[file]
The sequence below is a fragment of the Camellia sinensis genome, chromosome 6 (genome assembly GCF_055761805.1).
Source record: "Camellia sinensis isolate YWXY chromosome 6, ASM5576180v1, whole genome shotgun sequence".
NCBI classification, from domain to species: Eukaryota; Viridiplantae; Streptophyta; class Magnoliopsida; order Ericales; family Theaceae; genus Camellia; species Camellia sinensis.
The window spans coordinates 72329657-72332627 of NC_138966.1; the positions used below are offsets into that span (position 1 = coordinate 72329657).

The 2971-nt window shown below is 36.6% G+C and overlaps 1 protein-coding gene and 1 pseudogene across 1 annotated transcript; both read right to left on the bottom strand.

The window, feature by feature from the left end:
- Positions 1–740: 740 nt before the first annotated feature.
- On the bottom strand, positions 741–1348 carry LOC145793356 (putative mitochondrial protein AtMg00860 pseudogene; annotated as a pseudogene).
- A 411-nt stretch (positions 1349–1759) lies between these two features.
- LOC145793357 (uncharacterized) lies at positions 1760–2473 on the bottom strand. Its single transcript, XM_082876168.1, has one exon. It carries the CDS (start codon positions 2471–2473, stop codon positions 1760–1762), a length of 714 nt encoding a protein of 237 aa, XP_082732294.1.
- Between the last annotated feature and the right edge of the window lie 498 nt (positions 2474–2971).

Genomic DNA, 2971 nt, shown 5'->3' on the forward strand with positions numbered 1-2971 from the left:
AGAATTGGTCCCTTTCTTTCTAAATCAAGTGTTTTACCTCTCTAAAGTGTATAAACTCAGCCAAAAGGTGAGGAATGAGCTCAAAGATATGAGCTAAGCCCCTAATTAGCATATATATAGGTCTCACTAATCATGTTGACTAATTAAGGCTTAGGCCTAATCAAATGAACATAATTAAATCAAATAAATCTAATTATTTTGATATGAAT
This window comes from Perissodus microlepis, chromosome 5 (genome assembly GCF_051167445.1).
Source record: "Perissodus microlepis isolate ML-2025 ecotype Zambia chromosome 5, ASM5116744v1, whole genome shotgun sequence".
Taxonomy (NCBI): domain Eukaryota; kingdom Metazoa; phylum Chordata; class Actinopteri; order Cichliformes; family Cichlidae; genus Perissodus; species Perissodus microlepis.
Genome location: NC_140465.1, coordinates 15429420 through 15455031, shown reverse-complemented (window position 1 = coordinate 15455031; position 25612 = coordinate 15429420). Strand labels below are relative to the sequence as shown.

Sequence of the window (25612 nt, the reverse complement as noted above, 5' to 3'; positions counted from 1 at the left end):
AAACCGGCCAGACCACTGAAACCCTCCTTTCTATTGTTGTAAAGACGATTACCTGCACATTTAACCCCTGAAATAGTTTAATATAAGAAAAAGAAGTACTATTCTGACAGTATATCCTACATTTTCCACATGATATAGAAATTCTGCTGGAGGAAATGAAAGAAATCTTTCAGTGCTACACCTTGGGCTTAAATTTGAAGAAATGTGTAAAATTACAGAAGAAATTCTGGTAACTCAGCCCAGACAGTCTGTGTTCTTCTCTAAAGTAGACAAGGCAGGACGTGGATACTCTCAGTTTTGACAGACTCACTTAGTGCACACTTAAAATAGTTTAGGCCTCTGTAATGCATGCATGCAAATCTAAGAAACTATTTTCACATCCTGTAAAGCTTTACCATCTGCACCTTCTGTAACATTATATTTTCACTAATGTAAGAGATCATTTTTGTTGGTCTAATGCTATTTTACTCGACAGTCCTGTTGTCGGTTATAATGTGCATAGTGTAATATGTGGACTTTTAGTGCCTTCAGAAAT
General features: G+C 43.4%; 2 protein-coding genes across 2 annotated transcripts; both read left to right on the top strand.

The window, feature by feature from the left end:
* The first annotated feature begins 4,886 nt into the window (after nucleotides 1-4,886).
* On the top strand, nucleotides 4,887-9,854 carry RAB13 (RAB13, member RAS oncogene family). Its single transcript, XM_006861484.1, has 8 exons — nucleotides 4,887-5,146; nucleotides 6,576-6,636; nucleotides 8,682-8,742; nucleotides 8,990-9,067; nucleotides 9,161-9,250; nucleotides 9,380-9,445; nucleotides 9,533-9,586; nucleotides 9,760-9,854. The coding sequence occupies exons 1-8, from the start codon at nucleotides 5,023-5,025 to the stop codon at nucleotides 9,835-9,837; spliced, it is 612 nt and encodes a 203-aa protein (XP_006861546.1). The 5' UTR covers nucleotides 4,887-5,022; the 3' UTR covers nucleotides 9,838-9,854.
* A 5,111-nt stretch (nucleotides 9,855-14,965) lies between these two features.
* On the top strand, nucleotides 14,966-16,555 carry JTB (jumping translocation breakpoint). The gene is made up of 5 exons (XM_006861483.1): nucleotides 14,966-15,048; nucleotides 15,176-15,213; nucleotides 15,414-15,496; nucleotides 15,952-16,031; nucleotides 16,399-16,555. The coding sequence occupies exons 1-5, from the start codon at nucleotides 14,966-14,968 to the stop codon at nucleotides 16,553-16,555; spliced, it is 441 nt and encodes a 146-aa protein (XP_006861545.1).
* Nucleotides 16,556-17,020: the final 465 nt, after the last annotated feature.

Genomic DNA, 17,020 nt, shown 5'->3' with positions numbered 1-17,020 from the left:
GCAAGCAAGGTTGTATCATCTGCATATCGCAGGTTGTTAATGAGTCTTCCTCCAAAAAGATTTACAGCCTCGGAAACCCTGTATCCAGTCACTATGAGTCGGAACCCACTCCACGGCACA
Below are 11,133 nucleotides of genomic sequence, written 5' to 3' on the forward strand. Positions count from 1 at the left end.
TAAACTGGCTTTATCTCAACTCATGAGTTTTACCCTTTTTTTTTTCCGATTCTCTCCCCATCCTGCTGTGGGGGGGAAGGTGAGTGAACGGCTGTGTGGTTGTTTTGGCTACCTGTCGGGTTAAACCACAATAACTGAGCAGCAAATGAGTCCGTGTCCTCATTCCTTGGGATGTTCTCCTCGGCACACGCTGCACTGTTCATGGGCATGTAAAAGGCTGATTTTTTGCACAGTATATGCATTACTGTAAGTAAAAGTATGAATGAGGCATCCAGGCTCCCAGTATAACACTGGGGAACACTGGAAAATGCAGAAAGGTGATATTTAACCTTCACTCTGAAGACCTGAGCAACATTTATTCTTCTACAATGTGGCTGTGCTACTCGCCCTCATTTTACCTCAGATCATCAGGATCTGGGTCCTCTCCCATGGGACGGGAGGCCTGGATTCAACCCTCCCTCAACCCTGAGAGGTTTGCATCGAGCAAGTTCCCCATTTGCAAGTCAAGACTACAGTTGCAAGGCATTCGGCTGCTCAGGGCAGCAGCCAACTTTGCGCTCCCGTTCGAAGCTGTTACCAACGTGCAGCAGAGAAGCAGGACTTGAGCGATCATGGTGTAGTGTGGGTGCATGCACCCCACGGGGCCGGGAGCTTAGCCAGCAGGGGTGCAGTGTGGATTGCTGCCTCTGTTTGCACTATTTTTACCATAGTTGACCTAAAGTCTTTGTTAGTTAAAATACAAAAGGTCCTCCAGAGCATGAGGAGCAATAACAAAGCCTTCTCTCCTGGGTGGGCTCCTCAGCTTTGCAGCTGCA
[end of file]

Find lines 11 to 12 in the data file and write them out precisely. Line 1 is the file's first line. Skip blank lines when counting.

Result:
- Between the last annotated feature and the right edge of the window lie 498 nt (positions 2474–2971).

Genomic DNA, 2971 nt, shown 5'->3' on the forward strand with positions numbered 1-2971 from the left: